For a number of Latinos across the United States, the shooting attack in El Paso felt like a turning point, calling into question everything they thought they knew about their place in American society. Whether they are liberal or conservative, speakers of English or Spanish, recent immigrants or descendants of pioneers who put down stakes in the Southwest 400 years ago, many Latinos in interviews this week said they felt deeply shaken at the idea that radicalized white nationalism seemed to have placed them — at least for one bloody weekend — in its cross hairs.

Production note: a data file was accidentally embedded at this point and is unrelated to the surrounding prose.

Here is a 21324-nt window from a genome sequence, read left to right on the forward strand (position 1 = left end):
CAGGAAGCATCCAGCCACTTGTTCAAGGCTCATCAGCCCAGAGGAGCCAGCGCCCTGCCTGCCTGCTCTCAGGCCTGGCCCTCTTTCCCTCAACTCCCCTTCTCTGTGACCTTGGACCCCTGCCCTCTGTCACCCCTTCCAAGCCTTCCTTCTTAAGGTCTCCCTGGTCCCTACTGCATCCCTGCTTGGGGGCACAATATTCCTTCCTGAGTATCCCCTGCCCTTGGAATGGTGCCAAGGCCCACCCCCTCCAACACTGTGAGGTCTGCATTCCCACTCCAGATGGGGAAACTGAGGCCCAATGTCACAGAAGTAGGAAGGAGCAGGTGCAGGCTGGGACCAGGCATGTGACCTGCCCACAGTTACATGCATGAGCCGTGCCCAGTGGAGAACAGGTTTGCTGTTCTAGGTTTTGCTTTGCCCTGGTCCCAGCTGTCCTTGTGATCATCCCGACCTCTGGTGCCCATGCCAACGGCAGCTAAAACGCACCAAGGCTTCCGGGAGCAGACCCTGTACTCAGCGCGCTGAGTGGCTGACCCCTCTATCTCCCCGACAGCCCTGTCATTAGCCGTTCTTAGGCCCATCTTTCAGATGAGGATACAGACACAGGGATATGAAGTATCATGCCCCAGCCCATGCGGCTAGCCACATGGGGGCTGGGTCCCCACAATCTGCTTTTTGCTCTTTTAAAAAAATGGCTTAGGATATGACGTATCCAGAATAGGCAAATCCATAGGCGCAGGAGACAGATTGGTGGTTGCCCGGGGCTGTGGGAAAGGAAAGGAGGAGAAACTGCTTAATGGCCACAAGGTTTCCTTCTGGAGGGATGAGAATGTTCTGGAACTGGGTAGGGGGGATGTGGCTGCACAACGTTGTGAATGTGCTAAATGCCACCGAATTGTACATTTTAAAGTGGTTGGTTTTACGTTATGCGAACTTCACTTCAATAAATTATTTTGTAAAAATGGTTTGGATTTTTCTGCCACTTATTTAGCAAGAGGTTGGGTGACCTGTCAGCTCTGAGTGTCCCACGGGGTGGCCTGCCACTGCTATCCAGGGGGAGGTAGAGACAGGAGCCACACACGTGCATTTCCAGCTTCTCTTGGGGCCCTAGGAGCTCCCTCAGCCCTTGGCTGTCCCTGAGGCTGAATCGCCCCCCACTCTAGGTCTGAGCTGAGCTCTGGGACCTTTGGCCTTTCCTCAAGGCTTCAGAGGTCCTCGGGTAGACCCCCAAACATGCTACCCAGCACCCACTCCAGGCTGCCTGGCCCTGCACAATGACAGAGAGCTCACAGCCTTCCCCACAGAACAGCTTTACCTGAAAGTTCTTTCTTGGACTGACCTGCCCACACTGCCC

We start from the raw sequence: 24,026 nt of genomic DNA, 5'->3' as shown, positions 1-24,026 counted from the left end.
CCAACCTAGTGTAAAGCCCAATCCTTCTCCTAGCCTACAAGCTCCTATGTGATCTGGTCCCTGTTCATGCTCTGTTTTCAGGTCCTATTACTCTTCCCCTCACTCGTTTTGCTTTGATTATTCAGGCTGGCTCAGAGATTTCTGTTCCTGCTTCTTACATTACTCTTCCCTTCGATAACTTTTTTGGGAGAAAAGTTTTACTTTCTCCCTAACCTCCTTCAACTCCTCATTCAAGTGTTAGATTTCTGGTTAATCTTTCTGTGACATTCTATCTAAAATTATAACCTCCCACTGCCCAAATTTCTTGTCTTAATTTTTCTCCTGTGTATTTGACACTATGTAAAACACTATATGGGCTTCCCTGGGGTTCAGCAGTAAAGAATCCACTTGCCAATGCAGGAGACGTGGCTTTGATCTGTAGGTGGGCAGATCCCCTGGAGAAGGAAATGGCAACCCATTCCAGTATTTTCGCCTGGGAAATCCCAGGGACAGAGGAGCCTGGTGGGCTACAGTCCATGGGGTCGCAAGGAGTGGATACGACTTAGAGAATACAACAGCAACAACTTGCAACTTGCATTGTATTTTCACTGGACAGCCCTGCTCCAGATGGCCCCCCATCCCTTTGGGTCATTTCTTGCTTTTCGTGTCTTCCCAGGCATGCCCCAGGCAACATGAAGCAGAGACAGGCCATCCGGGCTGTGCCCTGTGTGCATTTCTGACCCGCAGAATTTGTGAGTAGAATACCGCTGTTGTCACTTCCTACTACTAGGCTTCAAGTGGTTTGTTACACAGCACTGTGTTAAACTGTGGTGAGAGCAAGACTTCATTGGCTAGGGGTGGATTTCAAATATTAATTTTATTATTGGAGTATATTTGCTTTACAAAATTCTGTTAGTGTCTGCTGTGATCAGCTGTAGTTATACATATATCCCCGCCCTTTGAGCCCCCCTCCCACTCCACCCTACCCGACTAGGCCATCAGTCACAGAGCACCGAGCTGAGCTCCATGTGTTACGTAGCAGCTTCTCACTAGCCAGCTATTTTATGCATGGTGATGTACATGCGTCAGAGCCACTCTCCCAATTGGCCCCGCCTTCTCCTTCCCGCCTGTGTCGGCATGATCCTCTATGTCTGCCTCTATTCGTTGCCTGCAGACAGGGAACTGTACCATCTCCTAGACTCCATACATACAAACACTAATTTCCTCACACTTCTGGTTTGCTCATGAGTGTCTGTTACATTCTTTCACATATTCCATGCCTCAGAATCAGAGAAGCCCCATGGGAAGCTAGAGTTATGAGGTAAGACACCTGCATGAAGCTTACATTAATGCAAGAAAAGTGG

“At least for Latinos, in some way, it’s the death of the American dream,” Dario Aguirre, 64, a Mexican-American lawyer in Denver and a registered Republican, said about the impact of the killings on him and those around him…
Residents now talk about how it feels dangerous to go out to eat or to the movies. Gun shops in the city are bustling with customers, many of them Latino.
“It’s basically out of the instinct of not wanting to be a victim,” said Zachary Zuñiga, 32, a lawyer in El Paso who signed up for a shooting course and is planning to buy his first gun.